Now you have some options about how to remake your theory of sets. You know one thing for sure: proper classes can't be members of sets. So you can push proper classes completely aside and pretend like they don't even exist as far as your set theory is concerned. This, I think, is basically what ZF does. You can also allow both sets and proper classes into your set theory and work in the rule that proper classes cannot be members of sets (by modifying the definition of the membership relation, introducing a limitation of size axiom, etc.). This is what some other set theories do, e.g., NBG.

P.S. Yes, I'm pretty sure the indicator/characteristic function is what Hurkyl had in mind.

 Quote by dmuthuk Hey everyone, I am currently trying to learn a bit of set theory from Halmos' book "Naive Set Theory" since I have recently been concerned with the general notion of existence in various fields of mathematics. Now, I am reading the "axiom of the power set" and I do find it a little troubling because I think that it might be possible to derive the existence of the power set from the axiom of specification (forming subsets), axiom of unions, axiom of pairing, and axiom of extentionality. So, I know have definitely gone wrong somewhere. Can someone help me find a flaw in the following argument: Let E be a set. Each subset x of E exists by the axiom of specification. Then, each singleton set {x} exists by the axiom of pairing. By the axiom of unions, the union of this collection of singleton sets, each containing a subset of E as its only element, exists as a set. So, this is our desired power set. [QED] Aside from this, I was wondering if anyone knows how to interpret the primitive relations of "equality" and "set membership" between any two sets. Can we think of these as "relations" on the set of all sets (which does not exist technically)? Thanks, Dilip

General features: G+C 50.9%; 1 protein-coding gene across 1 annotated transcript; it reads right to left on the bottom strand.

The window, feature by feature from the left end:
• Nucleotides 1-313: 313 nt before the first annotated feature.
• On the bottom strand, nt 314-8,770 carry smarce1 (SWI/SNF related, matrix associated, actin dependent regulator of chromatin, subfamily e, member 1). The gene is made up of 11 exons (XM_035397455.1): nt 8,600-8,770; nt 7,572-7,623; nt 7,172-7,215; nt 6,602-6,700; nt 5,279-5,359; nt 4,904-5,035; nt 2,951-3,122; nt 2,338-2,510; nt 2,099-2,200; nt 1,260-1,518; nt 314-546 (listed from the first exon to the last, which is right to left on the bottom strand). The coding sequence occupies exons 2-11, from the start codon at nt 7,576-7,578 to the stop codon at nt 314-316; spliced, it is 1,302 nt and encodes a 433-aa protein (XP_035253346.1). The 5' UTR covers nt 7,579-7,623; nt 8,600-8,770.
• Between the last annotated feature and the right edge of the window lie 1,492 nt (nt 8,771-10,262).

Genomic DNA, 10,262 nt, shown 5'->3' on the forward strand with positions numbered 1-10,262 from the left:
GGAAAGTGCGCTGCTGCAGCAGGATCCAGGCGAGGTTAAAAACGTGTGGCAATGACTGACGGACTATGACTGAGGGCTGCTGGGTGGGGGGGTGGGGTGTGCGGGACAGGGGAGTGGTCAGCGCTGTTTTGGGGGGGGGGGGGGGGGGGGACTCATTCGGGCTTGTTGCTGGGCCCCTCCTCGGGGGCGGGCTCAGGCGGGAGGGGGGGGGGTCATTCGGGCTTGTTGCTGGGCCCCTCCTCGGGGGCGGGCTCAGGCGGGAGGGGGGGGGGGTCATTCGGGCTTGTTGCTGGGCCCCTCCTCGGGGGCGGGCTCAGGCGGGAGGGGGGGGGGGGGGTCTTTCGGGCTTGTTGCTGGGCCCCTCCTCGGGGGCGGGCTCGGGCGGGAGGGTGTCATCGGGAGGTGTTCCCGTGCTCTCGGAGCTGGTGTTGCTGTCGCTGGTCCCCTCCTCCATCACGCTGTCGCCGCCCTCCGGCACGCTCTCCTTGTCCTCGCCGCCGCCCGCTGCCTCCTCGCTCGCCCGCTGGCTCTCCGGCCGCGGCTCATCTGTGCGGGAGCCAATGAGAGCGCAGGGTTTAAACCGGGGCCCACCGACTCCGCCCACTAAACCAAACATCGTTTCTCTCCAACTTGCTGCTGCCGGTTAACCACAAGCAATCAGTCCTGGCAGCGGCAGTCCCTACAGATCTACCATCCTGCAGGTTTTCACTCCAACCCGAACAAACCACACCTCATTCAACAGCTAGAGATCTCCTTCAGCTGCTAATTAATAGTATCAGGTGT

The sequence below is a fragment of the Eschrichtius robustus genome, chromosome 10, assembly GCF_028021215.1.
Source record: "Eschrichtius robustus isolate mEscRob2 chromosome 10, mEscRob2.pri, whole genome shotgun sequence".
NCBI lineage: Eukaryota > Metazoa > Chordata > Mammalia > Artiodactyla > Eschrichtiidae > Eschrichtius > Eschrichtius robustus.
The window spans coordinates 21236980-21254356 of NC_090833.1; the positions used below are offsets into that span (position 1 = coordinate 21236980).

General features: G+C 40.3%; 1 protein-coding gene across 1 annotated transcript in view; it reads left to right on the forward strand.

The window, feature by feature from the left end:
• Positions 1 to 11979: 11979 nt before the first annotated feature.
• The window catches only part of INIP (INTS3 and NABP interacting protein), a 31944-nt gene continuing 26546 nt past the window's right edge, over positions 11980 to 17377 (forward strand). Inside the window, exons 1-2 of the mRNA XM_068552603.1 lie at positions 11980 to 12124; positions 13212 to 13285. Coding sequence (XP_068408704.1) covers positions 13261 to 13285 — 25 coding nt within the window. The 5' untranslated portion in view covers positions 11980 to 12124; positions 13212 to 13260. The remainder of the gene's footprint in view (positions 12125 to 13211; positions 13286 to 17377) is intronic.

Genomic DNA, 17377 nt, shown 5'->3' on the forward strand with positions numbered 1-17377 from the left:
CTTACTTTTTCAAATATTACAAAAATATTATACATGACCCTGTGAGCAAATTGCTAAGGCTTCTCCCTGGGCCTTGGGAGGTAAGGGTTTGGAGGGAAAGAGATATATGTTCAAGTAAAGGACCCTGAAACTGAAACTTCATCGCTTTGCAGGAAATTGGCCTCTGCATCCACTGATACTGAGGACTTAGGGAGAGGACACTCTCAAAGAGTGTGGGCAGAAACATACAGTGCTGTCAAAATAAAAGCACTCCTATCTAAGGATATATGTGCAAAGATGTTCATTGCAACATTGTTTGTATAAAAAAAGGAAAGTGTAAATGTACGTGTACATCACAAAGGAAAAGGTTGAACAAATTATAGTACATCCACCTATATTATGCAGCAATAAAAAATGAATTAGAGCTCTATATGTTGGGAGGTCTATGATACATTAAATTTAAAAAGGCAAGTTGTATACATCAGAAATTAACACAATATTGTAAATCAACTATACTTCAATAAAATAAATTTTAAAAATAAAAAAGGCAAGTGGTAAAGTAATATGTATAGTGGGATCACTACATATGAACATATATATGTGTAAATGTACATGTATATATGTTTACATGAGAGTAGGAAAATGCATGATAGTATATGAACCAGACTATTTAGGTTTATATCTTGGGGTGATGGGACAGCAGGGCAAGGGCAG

Too many posts to read, but I can comment on your opening post.

Powerset axiom: You picked on the wrong axiom to derive from the others. Try deriving pairing axiom from the rest.

Flaw in argument? It went bad in sentence two.
Specification doesn't give you license to say that.

Belonging:
A primitive binary relation on the set under discussion U and its powerset P(U).
That makes it a subset of U x P(U).

Equality:
He merely says its a binary relation between sets "perhaps"
more elementary than belonging. Well belonging
is taken as a primitive, so what could be more
elementary than a primitive? (I think he was just joking.)
Really what I think he's saying is that equality is essentially identity, and that everything is made all right by the underlying predicate logic that comes equipped with identity. If you track it down, I think in the end you'll find Leibniz's law. Anyway he (Halmos) uses '=' freely from then on.

For Halmos, no distinction is made between a collection of sets and a set of sets, or a family of sets (ch.9) for that matter.

 Quote by fopc Too many posts to read, but I can comment on your opening post. Flaw in argument? It went bad in sentence two. Specification doesn't give you license to say that.
If I understand the Specification axiom correctly, it says that given a set A, and some logical sentence that doesn't necessarily have to depend on the members of A, then those members of A for which this sentence is true is a set. Now, the way I understand the word "subset" is simply a "bunch" of elements that are also members of A and that satisfy some logical sentence, which by Specification, is a set. So, I am not sure where I went wrong with the second sentence.
 "Let E be a set. Each subset x of E exists by the axiom of specification." Specification (loosely by ZF) says for such an (arbitrary) E, there exists a set B [given any X (X member of B) iff (X member of E and P(X))]. It doesn't say anything about the existence of each (i.e., every) subset x of E. It's an axiom schema. How many axioms? One for each predicate. Suppose E=N (set of natural numbers). Now how many subsets? But you feel specification declares the existence of all subsets of any arbitrary set (N in this case). This would result in how many axioms?